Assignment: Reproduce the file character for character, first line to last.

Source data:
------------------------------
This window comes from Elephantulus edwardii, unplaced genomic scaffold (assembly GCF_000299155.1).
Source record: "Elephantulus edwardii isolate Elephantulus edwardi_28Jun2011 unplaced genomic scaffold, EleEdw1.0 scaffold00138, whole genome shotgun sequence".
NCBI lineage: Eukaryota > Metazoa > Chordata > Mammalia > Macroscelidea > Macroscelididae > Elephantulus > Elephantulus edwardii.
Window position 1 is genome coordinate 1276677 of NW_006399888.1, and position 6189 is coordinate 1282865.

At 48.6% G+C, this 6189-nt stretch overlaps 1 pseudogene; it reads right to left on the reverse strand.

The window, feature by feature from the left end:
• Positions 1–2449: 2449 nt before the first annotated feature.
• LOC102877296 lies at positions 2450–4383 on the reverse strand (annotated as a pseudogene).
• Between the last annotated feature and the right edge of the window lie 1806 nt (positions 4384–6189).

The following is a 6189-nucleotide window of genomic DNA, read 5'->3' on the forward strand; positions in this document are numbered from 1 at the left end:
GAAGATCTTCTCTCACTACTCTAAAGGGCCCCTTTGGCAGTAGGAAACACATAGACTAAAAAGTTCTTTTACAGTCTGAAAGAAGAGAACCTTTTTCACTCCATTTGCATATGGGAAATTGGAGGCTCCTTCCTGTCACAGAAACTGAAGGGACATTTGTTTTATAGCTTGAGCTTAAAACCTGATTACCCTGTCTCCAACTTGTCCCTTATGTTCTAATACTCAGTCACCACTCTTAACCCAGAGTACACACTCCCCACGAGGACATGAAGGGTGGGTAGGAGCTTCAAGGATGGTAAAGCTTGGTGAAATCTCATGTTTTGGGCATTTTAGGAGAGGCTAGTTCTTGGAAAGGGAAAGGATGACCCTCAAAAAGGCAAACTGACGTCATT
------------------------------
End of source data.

This window comes from Elephantulus edwardii, unplaced genomic scaffold (assembly GCF_000299155.1).
Source record: "Elephantulus edwardii isolate Elephantulus edwardi_28Jun2011 unplaced genomic scaffold, EleEdw1.0 scaffold00138, whole genome shotgun sequence".
NCBI lineage: Eukaryota > Metazoa > Chordata > Mammalia > Macroscelidea > Macroscelididae > Elephantulus > Elephantulus edwardii.
Window position 1 is genome coordinate 1276677 of NW_006399888.1, and position 6189 is coordinate 1282865.

At 48.6% G+C, this 6189-nt stretch overlaps 1 pseudogene; it reads right to left on the reverse strand.

The window, feature by feature from the left end:
• Positions 1–2449: 2449 nt before the first annotated feature.
• LOC102877296 lies at positions 2450–4383 on the reverse strand (annotated as a pseudogene).
• Between the last annotated feature and the right edge of the window lie 1806 nt (positions 4384–6189).

The following is a 6189-nucleotide window of genomic DNA, read 5'->3' on the forward strand; positions in this document are numbered from 1 at the left end:
GAAGATCTTCTCTCACTACTCTAAAGGGCCCCTTTGGCAGTAGGAAACACATAGACTAAAAAGTTCTTTTACAGTCTGAAAGAAGAGAACCTTTTTCACTCCATTTGCATATGGGAAATTGGAGGCTCCTTCCTGTCACAGAAACTGAAGGGACATTTGTTTTATAGCTTGAGCTTAAAACCTGATTACCCTGTCTCCAACTTGTCCCTTATGTTCTAATACTCAGTCACCACTCTTAACCCAGAGTACACACTCCCCACGAGGACATGAAGGGTGGGTAGGAGCTTCAAGGATGGTAAAGCTTGGTGAAATCTCATGTTTTGGGCATTTTAGGAGAGGCTAGTTCTTGGAAAGGGAAAGGATGACCCTCAAAAAGGCAAACTGACGTCATT